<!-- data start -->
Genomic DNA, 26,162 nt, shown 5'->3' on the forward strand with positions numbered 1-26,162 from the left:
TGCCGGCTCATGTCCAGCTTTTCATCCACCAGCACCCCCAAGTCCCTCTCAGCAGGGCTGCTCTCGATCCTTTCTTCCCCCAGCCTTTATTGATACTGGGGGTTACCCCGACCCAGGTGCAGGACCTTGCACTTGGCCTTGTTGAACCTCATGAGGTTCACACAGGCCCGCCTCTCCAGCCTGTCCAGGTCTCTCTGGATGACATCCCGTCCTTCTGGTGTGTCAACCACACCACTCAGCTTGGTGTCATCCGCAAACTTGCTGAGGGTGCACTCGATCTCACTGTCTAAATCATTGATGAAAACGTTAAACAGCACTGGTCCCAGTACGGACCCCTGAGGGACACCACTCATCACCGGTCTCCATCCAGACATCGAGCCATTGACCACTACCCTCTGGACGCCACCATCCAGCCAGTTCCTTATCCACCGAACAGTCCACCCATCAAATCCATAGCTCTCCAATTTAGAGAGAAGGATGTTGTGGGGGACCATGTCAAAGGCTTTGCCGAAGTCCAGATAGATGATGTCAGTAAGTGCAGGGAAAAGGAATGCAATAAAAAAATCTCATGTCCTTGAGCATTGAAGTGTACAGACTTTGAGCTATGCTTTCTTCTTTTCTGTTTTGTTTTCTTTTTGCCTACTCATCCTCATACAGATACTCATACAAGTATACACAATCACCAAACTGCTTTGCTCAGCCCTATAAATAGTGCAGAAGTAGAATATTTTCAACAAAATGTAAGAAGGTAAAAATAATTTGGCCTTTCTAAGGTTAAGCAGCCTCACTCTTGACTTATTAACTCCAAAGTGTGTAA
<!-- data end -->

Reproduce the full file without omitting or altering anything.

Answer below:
Genomic DNA, 26,162 nt, shown 5'->3' on the forward strand with positions numbered 1-26,162 from the left:
TGCCGGCTCATGTCCAGCTTTTCATCCACCAGCACCCCCAAGTCCCTCTCAGCAGGGCTGCTCTCGATCCTTTCTTCCCCCAGCCTTTATTGATACTGGGGGTTACCCCGACCCAGGTGCAGGACCTTGCACTTGGCCTTGTTGAACCTCATGAGGTTCACACAGGCCCGCCTCTCCAGCCTGTCCAGGTCTCTCTGGATGACATCCCGTCCTTCTGGTGTGTCAACCACACCACTCAGCTTGGTGTCATCCGCAAACTTGCTGAGGGTGCACTCGATCTCACTGTCTAAATCATTGATGAAAACGTTAAACAGCACTGGTCCCAGTACGGACCCCTGAGGGACACCACTCATCACCGGTCTCCATCCAGACATCGAGCCATTGACCACTACCCTCTGGACGCCACCATCCAGCCAGTTCCTTATCCACCGAACAGTCCACCCATCAAATCCATAGCTCTCCAATTTAGAGAGAAGGATGTTGTGGGGGACCATGTCAAAGGCTTTGCCGAAGTCCAGATAGATGATGTCAGTAAGTGCAGGGAAAAGGAATGCAATAAAAAAATCTCATGTCCTTGAGCATTGAAGTGTACAGACTTTGAGCTATGCTTTCTTCTTTTCTGTTTTGTTTTCTTTTTGCCTACTCATCCTCATACAGATACTCATACAAGTATACACAATCACCAAACTGCTTTGCTCAGCCCTATAAATAGTGCAGAAGTAGAATATTTTCAACAAAATGTAAGAAGGTAAAAATAATTTGGCCTTTCTAAGGTTAAGCAGCCTCACTCTTGACTTATTAACTCCAAAGTGTGTAA